I haven’t been able to pinpoint when peppermint bark came on the scene, but it’s definitely a modern candy. I looked through all my chocolate and confectionary books, and Elaine Gonzolaz’s The Art of Chocolate, published in 1998, is the first I found that mentions any kind of bark. Elaine suggested that dried fruit, nuts, coconut, and even dry cereal could be folded into melted tempered chocolate to create a bark. But she said nothing about adding crushed peppermint, so it must not have been the rage yet.  It seems so much a part of American sweets repertoire now that I included this recipe in my 2005 All-American Dessert Book. I’ve decided to post that recipe on my blog because so many people have asked me for it. (Of course, my book has many other recipes I think you’d enjoy!)

Chocolate bark is easier to make than many candies, but there is one very important trick: You need to very carefully follow the melting and cooling directions in the recipe. This will ensure that the chocolate sets up quickly and has a smooth, crisp texture and sheen. Confectioners call this process tempering, and while it’s not hard to do, it can’t be skipped. Otherwise the chocolate may come out crumbly, blotchy, or streaked.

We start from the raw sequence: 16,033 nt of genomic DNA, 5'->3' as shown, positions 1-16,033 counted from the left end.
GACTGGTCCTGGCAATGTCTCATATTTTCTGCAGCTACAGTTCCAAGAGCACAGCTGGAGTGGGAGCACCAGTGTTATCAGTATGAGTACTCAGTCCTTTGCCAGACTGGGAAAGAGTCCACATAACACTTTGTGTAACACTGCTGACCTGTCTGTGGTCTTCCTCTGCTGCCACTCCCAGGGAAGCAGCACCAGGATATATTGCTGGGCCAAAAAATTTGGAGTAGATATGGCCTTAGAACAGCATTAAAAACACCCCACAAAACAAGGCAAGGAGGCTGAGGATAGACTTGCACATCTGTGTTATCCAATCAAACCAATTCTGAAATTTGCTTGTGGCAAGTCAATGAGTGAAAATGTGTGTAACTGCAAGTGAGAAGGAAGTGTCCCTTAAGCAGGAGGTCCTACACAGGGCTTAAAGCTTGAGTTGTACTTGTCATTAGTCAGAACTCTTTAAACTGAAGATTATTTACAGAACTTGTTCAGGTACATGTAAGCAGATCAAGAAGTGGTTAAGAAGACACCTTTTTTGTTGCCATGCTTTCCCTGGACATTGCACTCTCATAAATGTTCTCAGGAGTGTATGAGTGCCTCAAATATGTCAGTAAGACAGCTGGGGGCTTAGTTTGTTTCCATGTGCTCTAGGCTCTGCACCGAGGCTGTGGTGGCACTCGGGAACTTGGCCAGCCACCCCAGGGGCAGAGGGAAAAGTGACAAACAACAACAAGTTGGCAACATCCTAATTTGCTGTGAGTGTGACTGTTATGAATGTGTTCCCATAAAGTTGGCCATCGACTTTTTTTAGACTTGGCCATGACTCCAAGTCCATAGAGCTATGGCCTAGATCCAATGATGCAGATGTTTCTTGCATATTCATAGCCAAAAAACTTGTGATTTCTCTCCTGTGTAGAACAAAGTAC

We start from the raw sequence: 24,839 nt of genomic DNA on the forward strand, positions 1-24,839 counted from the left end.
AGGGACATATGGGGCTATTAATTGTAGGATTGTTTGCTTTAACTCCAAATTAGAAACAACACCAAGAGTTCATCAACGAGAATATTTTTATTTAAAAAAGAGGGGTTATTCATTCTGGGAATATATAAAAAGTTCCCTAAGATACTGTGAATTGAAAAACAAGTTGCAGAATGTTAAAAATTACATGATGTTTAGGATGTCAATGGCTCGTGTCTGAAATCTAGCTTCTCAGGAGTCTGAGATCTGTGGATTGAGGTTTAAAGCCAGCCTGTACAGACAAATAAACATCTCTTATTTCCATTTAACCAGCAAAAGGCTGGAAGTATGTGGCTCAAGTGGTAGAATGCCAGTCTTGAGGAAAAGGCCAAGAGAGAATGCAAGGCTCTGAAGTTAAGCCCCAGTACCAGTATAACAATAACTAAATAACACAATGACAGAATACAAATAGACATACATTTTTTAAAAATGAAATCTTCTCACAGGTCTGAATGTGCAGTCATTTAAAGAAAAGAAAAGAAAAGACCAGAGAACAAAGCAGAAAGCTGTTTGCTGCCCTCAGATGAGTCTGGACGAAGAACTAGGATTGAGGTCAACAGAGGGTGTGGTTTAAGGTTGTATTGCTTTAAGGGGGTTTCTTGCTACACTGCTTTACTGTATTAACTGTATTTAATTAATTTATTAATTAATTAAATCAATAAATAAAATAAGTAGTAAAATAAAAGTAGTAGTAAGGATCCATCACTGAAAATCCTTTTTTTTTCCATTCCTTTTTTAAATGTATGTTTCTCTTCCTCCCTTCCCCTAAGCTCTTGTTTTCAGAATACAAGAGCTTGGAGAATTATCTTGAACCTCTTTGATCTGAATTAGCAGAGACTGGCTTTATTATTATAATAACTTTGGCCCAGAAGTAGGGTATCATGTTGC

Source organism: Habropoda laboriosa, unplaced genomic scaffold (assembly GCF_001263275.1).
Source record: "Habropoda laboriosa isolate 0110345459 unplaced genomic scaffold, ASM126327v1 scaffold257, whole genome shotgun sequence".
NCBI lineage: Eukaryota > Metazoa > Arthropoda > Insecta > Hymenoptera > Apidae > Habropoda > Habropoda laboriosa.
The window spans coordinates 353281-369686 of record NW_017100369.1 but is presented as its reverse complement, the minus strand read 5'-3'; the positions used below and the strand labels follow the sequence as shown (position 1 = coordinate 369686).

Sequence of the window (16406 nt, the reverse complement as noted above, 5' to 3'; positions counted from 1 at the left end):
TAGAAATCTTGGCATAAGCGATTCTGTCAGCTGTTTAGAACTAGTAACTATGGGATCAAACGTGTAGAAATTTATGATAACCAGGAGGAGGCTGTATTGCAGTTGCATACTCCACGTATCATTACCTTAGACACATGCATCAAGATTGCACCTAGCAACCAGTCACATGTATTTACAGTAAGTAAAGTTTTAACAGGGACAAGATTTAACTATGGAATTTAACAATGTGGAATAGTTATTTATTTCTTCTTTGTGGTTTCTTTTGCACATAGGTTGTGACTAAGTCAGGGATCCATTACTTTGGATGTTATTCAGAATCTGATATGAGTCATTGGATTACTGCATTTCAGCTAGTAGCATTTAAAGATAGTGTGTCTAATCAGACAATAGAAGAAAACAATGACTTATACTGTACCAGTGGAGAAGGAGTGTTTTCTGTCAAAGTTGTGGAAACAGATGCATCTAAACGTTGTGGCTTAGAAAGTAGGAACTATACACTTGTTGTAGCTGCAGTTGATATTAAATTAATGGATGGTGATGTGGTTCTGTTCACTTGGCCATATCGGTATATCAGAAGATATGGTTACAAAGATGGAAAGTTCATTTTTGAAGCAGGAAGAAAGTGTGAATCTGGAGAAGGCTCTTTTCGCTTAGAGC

The reason chocolate must be tempered is that it's chemically complex. Basically, tempering ensures that melted chocolate cools and hardens before the natural white fat, cocoa butter can rise to the surface and look streaky. Additionally, adding some unmelted chocolate to the bowl near the end of mixing “seeds the batch.” This encourages the cocoa butter to set with the most desirable of six different crystal forms, specifically the one that makes it smooth, hard and set at room temperature. (I've just built the quick tempering process right into the recipe, so all you have to do is follow the necessary steps.)

Chocolate-Peppermint Bark

Note that chocolate melts at lower than human body temperature, and will scorch if exposed to very high heat. Also, melted chocolate doesn’t mix readily with tiny amounts of liquids. So, don’t be tempted to add peppermint extract or any other liquid to the melted chocolate, as this may cause the chocolate to suddenly harden. If you want an extra hit of peppermint flavor (it isn’t really necessary), you can add some oil of peppermint. (It’s often stocked with candy making and cake decorating supplies in discount department stores and gourmet shops.)

Broken-up candy canes, peppermint sticks, or red and white peppermint hard candies will all work well in this recipe.